For all those years I thought, “How lucky I am to learn from the White Man. How lucky I am to learn about cultures, schools of thought, religion, art, travel, and culture from the White Man.” And I thought that those experiences through privilege were a kind donation to my mind when you shared them. I thought that should thank you.

I reiterated to myself that I was merely the fly on the wall, the observer, the assumer, and that you each through pigment, age and class were the objective, the ideal, the instructor.

But I was entirely wrong. I was the objective, the ideal, and the instructor. And you each were merely the fly on the wall, the observer, the assumer, of me. My story, my body, my glory.

Not one of you asked me to tell you where our very interactions made me squirm. Not one of you listened when I rebuffed any part of what you proclaimed as “truth.” Not one of you truly cared about me; only your own narrative.

You began to turn on me and tear me down when my work became stronger. You saw me as a threat, so you dug at my essence. You knew that I once saw you as a friend, a protector, a resource. So you tore out all the resources, jabbed at me under your feigning of “friend,” and discredited my artwork for the very matter you lacked; Soul.

You opened doors to my imagination in realms of religion, philosophy, and insight. You refused to acknowledge the benefits of education through the only means your privilege couldn’t afford you- so you made me feel less than credible for learning what I did through someone other than yourself. You tokenized my race and all the races whose practices you absorbed, and used them for your own benefit. You color-blinded yourself under the excuse of “compassion.”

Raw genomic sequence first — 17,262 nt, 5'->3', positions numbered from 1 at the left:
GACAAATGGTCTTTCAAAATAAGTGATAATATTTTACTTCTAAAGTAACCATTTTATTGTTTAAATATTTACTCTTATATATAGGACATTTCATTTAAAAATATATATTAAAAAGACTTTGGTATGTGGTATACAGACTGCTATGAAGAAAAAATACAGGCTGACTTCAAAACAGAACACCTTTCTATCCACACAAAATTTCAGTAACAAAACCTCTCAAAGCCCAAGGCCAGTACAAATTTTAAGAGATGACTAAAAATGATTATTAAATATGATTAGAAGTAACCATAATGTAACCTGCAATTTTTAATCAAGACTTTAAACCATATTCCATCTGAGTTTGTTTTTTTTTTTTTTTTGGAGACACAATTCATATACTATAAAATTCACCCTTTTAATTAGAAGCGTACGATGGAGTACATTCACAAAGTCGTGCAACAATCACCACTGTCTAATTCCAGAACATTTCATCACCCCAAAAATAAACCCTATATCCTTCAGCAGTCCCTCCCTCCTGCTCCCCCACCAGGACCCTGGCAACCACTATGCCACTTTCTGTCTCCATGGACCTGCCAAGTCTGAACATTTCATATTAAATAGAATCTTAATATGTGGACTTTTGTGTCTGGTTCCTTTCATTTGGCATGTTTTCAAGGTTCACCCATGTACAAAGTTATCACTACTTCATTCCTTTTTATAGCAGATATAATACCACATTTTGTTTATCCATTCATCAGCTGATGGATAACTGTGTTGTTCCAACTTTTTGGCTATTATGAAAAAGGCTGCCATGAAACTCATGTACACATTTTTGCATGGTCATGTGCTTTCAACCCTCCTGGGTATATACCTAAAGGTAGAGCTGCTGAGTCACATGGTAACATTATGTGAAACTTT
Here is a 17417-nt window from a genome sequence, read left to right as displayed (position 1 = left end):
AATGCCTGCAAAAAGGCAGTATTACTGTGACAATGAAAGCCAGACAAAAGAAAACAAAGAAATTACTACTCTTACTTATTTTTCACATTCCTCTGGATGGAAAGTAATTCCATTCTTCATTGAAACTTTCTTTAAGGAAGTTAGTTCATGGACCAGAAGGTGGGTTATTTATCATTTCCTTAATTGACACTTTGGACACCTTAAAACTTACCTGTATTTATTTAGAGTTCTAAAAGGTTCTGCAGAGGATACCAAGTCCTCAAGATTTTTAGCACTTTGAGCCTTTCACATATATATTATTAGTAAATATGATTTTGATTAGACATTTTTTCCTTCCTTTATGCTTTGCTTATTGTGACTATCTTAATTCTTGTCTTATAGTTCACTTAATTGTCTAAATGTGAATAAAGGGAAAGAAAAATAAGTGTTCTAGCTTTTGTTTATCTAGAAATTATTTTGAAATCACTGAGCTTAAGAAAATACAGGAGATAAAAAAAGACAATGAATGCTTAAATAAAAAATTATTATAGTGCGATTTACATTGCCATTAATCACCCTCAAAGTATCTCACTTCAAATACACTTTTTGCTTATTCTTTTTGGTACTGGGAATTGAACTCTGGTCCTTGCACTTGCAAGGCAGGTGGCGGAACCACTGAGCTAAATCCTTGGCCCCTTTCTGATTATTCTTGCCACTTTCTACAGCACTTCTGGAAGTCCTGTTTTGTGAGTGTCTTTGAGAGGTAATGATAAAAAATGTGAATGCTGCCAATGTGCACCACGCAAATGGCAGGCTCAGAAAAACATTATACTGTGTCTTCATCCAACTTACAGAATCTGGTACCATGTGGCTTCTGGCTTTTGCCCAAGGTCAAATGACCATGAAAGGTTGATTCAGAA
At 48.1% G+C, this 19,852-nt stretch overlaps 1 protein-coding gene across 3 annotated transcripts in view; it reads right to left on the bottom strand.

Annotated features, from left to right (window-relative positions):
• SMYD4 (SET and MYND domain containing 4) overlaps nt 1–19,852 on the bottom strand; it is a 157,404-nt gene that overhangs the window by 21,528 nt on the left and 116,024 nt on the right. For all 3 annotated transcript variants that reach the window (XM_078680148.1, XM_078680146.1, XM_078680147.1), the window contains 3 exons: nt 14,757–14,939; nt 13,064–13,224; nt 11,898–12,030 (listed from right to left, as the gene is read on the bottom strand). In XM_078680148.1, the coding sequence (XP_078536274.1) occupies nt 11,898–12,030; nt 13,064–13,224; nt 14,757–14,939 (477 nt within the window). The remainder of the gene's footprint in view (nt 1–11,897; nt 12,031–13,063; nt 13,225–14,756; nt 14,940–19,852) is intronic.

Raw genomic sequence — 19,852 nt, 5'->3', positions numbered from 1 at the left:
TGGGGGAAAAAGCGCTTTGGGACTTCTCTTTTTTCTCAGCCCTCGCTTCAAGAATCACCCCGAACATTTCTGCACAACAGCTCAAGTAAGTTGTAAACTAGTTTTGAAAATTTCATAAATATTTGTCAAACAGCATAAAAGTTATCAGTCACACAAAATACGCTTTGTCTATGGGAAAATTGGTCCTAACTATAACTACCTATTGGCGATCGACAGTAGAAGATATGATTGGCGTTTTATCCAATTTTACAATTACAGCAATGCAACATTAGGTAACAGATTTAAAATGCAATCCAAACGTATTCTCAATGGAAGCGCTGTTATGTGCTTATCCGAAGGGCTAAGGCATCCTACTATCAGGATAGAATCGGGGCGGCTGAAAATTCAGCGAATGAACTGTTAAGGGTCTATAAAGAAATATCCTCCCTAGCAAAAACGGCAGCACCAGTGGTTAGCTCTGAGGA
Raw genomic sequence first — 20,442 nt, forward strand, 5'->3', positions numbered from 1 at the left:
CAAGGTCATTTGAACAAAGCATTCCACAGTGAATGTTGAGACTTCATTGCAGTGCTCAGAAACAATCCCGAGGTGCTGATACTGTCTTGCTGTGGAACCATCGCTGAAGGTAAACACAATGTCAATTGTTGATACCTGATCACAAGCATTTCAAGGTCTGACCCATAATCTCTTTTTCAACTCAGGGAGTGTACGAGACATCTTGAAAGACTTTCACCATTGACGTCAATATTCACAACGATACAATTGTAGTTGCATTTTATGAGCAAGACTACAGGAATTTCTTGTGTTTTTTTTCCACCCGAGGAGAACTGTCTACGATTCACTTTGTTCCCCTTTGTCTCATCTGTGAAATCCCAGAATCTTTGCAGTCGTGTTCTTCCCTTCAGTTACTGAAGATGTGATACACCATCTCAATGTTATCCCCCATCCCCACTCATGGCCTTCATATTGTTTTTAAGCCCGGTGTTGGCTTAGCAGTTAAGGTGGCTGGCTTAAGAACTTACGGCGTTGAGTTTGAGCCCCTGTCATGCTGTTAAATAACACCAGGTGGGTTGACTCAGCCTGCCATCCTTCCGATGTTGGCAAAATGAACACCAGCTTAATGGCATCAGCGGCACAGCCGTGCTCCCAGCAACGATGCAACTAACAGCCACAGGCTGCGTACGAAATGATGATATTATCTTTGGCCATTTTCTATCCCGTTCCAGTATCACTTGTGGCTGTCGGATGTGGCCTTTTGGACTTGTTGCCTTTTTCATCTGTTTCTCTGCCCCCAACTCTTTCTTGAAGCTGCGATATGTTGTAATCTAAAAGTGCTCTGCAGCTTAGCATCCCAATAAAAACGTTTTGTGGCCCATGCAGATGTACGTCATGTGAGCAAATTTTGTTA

You shared vulnerabilities and insecurities with me to even our social footing. You asked me assumptions and expected easy answers. You were entirely oblivious to your own ethical shortcomings. You explained “blushing” to me as if I was incapable of doing so. You asked me for recipes of “spicy food” when you learned I could cook. You brought more levels of labor to my work, and still managed to make me feel like I was doing myself a favor for doing it for no pay.

I looked at you each as saviors, mentors, and my unattainable goals.

And I didn’t realize where any of those falsehoods stemmed from- because none of you taught me that. None of you withdrew the veil on yourselves. And if you did, it was only to ask me how to fix it.

I am past the point of feeling grateful for learning anything from any white man. I am past the point of looking up to any white man as my goal, my mentor, my savior. I now only see them for what they are- the positive, negative equations of their personhood plus the inevitable obliviousness of a person in power, regardless of their orientation or socioeconomic standing.

In fact, I am more (In)Powered than they ever will be, or ever have been.

And my only true Goals, Mentors, Teachers, Saviors will all be People of Color.

May you be well, May you be happy, May you be free from suffering